The Novelist as Anglerfish

Three cheers for predestination in Marilynne Robinson's The Givenness of Things



When I was a child I read poorly written Sunday-school books. They happened to be Catholic books because I read them in a Catholic Sunday school. My mother was a Congregationalist and she would have preferred I be reared to that austere faith, but she lacked the strength to battle the passionate alcoholics and living martyrs of my father’s side — Catholics to a man jack.

It was bad news for me but even worse for the nuns. There was hardly a moment when I wasn’t in their face, loaded with questions they weren’t answering: Why do humans have immortal souls and not animals? Why would God create people with free will if he knew ahead of time some of them would damn themselves to eternal agony? Was this some kind of self-loathing he was working out symbolically through us?

These were small-town nuns, not scholars, and so they brushed off all of my questions with, “It’s a holy mystery.”

Religious education, it was becoming clear, was to be a one-way street: no question or observation of mine would make a lick of difference. I was to absorb, sponge-like, all I was told, and then behave as instructed.

So I quit the church and became a reader of novels.

Novels don’t preach. They are dialectic. A character encounters a landscape, say on the shores of a frozen lake in the rural northwest. Add a second character, say her older sister. How do the two of them interact? What if they’re stranded on an island in the center of the lake with the light fading out of the sky and no way home? Here is life — in all its terror and mystery — on the human scale, left for humans to puzzle through. It is not a sin to speculate. It is not a sin to curse.

Novels, like the church, trade in mysteries, but good novels also dispense with dogma and cant. Their characters are not gods but humans, left to make sense of the world as best they can, with no access to answers. Any character in a novel who tells you they’ve found an answer is undercut by the fact that they’re a character in a novel. The whole enterprise of writing and reading such books opens a field of indeterminacy into which the reader can float his own ideas, in which characters, author, and reader work together to find a light through the dark.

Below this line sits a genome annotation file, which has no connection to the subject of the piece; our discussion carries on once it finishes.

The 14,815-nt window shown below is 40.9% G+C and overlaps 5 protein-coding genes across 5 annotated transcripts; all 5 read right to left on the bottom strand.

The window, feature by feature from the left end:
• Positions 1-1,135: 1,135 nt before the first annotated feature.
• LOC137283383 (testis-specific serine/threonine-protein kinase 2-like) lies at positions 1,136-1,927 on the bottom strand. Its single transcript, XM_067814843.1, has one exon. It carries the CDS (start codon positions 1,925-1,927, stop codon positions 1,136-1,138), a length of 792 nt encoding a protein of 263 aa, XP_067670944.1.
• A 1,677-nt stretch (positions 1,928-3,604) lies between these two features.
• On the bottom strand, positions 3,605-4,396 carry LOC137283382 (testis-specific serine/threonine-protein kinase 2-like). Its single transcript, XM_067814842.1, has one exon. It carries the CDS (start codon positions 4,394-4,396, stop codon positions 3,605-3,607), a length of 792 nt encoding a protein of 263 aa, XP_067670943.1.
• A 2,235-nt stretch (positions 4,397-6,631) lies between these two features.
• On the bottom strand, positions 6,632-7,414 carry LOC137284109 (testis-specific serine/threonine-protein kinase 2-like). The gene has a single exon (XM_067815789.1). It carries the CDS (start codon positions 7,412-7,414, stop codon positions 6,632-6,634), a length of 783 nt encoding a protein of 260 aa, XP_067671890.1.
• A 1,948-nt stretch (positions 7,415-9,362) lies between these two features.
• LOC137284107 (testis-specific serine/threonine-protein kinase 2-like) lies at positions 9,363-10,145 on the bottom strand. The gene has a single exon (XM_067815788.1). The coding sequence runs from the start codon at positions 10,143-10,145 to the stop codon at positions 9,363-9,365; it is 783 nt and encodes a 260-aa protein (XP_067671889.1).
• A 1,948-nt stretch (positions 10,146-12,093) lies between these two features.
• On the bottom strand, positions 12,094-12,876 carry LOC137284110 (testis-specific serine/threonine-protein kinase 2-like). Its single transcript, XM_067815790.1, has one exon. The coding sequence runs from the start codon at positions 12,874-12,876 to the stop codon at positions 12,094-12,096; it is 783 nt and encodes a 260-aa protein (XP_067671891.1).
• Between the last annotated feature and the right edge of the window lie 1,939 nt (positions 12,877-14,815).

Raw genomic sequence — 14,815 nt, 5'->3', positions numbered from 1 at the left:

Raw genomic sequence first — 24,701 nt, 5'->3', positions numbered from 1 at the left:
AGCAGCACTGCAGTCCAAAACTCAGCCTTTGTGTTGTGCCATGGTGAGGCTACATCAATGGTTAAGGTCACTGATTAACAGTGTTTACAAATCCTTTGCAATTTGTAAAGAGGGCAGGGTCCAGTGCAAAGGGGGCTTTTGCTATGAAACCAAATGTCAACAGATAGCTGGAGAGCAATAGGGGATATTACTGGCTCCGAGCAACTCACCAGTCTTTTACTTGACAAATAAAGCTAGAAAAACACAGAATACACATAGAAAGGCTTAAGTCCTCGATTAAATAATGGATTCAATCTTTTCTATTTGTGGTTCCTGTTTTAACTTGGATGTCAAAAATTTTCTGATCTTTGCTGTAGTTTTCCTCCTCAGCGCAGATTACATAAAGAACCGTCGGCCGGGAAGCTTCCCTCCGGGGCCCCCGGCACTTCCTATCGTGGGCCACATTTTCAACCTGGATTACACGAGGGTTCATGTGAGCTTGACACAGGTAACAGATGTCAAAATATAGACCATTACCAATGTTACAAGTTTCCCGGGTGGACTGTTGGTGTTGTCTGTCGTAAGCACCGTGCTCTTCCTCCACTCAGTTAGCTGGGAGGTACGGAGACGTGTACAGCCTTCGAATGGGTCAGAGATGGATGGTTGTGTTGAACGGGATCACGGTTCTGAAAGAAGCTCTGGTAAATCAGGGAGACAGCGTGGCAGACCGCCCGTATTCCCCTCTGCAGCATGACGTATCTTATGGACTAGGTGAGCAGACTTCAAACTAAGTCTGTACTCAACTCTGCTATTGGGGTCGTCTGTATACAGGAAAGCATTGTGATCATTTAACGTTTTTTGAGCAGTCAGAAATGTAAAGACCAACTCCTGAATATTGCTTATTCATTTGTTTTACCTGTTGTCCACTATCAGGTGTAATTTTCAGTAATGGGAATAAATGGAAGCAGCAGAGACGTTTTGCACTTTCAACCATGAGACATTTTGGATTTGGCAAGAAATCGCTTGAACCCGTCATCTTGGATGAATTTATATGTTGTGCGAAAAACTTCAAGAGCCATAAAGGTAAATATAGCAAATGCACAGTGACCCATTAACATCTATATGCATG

Marilynne Robinson’s Gilead, for example tells the story of three generations of Calvinist pastors in a small Iowa town. The oldest is a social-justice revolutionary in the time of the Civil War — one of John Brown’s holy soldiers — who won’t stop at murder if that murder frees captive souls. His son is a pacifist. His grandson, the narrator, John Ames, simply tries to make sense of it all and can’t really do so.

This is a novel about faith, yes, but one written with deep humility. Housekeeping, Robinson’s first and most famous novel, is not a book about faith, but rather about the immensity of the world and our impermanence on its surface. These books are thoughtful pleasures because they fill us full of the world — the dark as well as the light — and leave us to impute meaning as we will. They trust us.

I’ve loved Robinson’s novels for years, but I opened The Givenness of Things, her latest collection of essays, and found myself on the receiving end of a stern religious talking-to. The subject matter was the same as Gilead‘s: faith, its difficulty, and the buried history of liberal American Christianity. But the voice was different, louder but lesser, clotted, rushing to say nine things at once and so saying little. Needless to say this is the last thing I expected.

Read It

RV_COTTER_ROBINSON_CO_001The Givenness of Things by Marilyn Robinson. Available now from Farrar, Straus, and Giroux.